By Eric Felten
, Wall Street Journal
People who want to play jazz actually outnumber those who enjoy or even tolerate it, let alone pay to hear it." Of all the provocations in a provocative satire of the jazz world, this was the one that seemed to cut deepest. It appeared in an article titled with sly simplicity Careers in Jazz
," written for AllAboutJazz.com by pianist Bill Anschell
. Republished this summer, the essay was far and away the website's most-read article in 2009, when it first appeared. Now the article is being passed among economist-bloggers as a comic case study in market dysfunction.
The piece presents a tawdry taxonomy of the sad and self-deluded types struggling to make music without starving. Mr. Anschell can claim to have occupied many of the various categories in the course of his own journeyman journey. A small sampling: Gig Whores" (who will play any music at any venue with any lame band in order to pay the rent); Jazz Educators" (who train musicians who, unable to make a living performing, become jazz educators themselves, thus perpetrating a vicious cycle"; and Arts Administrator" (one who Diverts and sucks dry the scant dollars that governmental agencies and charitable foundations earmark for jazz artists").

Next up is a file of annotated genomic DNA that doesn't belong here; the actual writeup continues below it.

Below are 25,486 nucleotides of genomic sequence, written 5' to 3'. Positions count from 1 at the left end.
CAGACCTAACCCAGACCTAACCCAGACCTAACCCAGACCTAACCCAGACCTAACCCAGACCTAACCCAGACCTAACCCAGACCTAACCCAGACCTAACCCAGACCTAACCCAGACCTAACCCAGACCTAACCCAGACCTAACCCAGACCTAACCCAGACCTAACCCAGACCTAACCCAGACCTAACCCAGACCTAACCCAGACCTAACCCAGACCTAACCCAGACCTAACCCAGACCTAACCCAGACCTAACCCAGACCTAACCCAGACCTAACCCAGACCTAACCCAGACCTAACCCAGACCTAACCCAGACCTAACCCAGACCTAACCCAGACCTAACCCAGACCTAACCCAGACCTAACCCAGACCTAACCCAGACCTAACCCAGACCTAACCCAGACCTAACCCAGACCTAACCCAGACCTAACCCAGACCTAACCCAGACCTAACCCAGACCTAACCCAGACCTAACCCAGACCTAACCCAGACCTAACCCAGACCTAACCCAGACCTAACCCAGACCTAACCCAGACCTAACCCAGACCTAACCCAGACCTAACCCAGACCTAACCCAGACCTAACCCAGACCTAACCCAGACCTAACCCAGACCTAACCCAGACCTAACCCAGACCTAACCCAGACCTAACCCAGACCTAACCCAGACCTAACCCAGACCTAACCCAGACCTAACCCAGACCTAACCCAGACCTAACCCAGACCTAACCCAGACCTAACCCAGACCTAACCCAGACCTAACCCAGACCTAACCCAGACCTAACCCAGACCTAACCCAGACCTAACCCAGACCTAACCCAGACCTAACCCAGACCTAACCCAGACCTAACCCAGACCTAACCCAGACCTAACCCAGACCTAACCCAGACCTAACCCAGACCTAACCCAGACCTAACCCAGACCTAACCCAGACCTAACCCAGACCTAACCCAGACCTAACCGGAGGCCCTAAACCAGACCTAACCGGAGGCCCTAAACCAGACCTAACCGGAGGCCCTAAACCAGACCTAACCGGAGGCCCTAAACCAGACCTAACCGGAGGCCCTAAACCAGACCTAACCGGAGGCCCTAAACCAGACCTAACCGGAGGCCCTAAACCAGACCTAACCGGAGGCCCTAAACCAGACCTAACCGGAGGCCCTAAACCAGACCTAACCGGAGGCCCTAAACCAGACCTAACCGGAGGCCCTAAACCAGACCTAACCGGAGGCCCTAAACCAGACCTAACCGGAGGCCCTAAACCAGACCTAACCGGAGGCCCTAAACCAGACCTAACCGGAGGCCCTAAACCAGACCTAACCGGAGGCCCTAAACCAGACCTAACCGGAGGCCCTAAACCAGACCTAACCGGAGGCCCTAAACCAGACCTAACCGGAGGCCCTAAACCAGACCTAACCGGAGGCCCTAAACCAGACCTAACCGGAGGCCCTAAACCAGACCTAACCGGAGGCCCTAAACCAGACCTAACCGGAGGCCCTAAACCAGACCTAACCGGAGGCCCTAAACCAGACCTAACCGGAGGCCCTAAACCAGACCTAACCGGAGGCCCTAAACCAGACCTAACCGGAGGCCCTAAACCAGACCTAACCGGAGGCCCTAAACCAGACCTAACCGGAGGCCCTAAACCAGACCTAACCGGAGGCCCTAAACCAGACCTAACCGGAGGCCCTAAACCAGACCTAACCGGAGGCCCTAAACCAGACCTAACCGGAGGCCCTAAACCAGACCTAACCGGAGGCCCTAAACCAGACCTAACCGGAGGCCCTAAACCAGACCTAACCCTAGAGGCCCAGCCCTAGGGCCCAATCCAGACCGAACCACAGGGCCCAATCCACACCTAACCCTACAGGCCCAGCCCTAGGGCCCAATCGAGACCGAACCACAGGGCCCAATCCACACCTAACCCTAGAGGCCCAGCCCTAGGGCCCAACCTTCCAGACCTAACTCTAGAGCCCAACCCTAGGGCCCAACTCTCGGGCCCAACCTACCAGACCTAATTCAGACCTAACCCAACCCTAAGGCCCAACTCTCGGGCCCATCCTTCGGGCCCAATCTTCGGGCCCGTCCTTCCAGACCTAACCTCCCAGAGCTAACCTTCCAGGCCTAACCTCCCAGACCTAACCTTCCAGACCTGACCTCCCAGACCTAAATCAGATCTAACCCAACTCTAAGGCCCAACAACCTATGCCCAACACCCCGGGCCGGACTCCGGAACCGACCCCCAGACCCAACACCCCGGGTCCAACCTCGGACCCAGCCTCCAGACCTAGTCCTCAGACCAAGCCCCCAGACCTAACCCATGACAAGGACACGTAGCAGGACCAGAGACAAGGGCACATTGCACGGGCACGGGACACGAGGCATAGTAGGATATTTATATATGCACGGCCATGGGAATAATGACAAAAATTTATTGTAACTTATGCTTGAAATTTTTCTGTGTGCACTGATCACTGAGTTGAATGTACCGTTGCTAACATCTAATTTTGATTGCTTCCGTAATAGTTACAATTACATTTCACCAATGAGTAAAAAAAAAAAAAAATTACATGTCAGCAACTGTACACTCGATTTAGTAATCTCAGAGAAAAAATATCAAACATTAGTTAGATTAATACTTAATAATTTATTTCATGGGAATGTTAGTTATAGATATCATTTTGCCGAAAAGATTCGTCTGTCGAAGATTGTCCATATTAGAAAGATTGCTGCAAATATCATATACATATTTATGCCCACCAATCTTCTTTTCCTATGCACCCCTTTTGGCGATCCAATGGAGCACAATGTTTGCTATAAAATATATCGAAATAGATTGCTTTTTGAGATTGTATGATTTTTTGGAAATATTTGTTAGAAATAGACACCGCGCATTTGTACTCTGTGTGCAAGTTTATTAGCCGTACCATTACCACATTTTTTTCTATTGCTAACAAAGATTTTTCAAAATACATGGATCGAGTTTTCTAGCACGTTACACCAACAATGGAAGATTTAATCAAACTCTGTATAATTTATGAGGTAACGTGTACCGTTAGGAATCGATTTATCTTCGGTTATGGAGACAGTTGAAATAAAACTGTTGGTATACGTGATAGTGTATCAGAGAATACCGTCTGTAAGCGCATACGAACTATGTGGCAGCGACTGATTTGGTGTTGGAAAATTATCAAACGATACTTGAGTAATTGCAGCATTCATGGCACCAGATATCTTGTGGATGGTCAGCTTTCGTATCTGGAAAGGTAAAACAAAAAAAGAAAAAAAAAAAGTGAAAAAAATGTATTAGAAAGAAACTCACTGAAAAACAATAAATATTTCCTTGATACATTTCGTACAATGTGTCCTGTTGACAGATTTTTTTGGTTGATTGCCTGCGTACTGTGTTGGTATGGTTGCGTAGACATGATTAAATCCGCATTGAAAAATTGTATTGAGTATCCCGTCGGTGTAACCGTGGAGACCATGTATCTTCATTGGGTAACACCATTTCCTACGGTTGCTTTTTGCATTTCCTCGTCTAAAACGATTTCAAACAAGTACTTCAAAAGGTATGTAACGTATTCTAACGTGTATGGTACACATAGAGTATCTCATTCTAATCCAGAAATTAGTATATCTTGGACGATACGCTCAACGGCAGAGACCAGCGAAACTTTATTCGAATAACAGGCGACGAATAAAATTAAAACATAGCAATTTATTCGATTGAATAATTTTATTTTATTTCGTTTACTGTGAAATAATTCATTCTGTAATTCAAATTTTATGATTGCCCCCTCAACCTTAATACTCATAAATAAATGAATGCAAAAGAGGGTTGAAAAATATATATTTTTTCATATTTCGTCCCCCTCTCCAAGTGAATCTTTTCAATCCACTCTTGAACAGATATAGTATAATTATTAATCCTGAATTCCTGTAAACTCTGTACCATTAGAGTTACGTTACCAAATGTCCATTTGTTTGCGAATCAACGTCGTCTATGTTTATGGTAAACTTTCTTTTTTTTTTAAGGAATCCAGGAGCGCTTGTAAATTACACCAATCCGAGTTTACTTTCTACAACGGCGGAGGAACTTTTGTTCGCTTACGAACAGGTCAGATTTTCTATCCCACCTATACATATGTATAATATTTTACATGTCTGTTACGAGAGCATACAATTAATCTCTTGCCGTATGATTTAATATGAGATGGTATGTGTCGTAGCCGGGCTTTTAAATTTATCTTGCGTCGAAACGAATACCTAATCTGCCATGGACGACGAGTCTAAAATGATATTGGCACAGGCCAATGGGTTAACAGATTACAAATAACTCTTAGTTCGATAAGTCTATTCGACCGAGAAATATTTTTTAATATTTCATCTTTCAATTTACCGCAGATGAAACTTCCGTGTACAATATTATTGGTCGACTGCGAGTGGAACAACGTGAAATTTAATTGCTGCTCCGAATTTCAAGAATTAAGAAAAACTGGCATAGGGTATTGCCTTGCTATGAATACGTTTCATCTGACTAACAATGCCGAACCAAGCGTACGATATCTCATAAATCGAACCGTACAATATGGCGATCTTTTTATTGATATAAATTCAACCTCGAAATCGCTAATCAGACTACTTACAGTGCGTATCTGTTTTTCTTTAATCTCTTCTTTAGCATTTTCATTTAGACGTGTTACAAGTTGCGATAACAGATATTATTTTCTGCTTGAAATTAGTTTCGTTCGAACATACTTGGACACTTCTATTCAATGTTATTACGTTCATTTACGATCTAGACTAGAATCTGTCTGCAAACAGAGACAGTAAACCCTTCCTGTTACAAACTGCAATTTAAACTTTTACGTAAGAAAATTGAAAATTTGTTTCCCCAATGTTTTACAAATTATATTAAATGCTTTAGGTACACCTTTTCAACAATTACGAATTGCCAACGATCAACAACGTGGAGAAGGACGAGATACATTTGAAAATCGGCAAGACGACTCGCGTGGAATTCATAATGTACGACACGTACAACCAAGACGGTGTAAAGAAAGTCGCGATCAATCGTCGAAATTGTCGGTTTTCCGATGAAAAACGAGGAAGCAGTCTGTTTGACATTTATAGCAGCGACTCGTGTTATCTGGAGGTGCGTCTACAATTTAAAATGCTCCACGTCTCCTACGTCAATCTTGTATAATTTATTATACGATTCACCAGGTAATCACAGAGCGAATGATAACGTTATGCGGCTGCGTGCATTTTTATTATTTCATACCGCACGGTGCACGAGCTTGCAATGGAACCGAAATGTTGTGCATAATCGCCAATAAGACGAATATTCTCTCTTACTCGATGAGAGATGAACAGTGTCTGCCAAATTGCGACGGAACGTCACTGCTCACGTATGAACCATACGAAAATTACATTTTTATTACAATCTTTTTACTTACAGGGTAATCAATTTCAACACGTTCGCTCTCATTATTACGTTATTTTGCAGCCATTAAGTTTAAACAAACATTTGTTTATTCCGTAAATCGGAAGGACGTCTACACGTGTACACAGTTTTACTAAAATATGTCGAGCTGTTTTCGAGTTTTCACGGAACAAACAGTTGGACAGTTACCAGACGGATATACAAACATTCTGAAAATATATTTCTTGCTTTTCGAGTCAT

The basic picture—a pathetic scuffle for crumbs—inspired sadder-but-wiser grins in the jazz world. But it also sparked outrage and anger among those who were unamused: How does mocking the people who perform the music that the author professes to love help to create more jazz?" one musician sputtered (seeming to miss one of the basic points—that one doesn't need more of a good for which there are too few consumers). Musicians continue to pick sides on the story.